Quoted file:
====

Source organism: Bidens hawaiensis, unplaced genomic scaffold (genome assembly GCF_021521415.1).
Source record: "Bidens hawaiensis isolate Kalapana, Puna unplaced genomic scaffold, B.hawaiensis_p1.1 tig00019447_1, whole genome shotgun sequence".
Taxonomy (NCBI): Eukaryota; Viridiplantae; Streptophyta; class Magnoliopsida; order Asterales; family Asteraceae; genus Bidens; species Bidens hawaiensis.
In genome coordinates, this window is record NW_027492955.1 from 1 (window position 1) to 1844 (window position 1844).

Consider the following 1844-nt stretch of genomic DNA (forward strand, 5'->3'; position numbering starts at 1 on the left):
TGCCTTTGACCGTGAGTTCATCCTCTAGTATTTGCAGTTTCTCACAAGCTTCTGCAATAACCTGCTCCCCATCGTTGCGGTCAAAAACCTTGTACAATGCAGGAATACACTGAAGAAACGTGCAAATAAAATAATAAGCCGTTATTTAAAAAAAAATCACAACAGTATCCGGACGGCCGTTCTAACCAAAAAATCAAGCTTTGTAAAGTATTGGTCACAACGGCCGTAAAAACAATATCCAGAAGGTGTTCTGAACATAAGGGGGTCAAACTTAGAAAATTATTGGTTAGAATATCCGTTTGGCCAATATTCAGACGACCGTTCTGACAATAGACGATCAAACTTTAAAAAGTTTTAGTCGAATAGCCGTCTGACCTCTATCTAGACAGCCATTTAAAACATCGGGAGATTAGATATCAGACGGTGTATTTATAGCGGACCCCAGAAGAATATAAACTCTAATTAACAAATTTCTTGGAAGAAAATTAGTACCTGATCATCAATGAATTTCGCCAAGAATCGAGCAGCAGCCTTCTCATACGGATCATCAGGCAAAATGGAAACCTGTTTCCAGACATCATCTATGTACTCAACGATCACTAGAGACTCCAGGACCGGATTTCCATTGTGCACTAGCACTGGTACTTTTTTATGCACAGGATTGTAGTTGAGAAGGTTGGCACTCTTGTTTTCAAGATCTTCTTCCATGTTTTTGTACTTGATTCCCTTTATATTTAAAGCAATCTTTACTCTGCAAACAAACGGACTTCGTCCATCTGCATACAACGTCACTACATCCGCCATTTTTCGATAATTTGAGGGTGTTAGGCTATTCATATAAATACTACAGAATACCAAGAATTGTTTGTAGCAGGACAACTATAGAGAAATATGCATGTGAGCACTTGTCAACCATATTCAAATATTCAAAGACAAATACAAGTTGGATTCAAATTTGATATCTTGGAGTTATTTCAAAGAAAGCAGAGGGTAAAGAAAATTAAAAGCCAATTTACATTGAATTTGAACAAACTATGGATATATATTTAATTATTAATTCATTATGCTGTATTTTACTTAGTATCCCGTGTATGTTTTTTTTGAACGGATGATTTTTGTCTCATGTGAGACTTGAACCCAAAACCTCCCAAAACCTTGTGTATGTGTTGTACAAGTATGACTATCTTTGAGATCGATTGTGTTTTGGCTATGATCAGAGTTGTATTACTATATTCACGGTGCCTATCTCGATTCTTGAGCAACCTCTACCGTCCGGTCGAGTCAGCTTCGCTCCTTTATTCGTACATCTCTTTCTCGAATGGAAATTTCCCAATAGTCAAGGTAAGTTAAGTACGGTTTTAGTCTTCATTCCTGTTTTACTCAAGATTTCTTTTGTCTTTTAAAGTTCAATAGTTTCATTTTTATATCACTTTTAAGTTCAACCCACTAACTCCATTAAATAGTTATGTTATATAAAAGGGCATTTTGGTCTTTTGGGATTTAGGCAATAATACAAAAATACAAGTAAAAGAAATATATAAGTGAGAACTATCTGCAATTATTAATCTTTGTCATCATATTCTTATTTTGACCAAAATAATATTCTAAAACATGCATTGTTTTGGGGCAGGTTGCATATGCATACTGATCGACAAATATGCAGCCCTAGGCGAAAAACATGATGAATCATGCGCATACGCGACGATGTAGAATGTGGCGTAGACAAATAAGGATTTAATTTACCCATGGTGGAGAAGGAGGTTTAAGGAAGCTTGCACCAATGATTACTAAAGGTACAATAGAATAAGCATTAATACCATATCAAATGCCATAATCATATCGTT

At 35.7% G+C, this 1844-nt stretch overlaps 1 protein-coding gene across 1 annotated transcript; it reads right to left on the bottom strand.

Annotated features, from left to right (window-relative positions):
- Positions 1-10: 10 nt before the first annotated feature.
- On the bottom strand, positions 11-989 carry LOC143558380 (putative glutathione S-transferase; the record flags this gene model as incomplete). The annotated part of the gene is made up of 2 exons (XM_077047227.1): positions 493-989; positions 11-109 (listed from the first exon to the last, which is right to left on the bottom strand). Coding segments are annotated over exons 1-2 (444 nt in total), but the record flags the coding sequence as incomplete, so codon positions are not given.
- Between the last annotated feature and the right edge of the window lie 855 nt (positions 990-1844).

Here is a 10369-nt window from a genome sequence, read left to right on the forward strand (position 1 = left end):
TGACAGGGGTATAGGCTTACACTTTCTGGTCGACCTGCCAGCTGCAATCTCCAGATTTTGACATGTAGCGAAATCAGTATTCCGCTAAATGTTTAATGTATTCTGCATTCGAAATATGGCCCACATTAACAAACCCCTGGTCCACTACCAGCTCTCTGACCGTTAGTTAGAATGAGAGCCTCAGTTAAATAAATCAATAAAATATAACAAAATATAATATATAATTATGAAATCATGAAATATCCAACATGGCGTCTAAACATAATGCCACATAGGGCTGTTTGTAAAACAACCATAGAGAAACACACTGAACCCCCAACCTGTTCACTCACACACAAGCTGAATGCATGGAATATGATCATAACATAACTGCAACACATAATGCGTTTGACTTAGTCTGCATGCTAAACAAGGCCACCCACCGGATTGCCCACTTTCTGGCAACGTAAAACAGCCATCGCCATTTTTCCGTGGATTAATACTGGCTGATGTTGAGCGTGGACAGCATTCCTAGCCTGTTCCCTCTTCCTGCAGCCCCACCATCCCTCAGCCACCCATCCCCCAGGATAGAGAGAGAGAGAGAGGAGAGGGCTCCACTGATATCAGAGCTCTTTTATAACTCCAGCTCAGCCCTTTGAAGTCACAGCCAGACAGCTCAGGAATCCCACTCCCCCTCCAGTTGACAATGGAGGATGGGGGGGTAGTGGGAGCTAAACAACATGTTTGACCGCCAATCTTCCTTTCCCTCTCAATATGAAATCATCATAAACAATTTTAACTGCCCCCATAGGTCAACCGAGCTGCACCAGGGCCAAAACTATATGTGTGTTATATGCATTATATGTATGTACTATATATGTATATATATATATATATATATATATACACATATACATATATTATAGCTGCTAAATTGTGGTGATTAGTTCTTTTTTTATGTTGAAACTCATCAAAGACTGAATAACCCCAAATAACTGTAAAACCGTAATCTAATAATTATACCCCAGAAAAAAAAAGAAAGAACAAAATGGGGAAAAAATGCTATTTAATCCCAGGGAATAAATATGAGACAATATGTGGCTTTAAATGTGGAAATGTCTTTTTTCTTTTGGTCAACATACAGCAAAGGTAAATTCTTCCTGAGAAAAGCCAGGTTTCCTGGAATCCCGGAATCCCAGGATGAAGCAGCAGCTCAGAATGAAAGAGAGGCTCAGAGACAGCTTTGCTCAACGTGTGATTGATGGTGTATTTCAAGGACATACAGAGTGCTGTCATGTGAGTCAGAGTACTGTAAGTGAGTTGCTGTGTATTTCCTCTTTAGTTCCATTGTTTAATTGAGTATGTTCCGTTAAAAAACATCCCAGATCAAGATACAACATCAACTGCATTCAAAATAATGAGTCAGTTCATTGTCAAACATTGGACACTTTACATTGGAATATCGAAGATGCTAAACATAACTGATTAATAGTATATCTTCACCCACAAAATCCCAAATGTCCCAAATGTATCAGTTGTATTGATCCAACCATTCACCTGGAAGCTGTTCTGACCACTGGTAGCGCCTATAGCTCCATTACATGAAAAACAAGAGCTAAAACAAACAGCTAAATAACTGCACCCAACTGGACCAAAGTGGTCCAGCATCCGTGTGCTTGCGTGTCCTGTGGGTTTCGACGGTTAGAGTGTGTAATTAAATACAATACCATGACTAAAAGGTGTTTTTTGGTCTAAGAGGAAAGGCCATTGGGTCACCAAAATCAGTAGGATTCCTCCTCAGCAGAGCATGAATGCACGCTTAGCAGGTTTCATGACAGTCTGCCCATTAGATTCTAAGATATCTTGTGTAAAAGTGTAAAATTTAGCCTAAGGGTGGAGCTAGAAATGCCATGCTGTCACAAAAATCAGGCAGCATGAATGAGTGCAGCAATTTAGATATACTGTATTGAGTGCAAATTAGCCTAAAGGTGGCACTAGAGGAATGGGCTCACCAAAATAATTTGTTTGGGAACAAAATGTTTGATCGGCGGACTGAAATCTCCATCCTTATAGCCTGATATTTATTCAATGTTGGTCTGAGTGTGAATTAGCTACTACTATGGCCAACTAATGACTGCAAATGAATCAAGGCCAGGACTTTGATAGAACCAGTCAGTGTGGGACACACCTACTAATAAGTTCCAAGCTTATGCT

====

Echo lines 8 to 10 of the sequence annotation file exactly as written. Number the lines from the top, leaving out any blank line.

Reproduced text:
Annotated features, from left to right (window-relative positions):
- Positions 1-10: 10 nt before the first annotated feature.
- On the bottom strand, positions 11-989 carry LOC143558380 (putative glutathione S-transferase; the record flags this gene model as incomplete). The annotated part of the gene is made up of 2 exons (XM_077047227.1): positions 493-989; positions 11-109 (listed from the first exon to the last, which is right to left on the bottom strand). Coding segments are annotated over exons 1-2 (444 nt in total), but the record flags the coding sequence as incomplete, so codon positions are not given.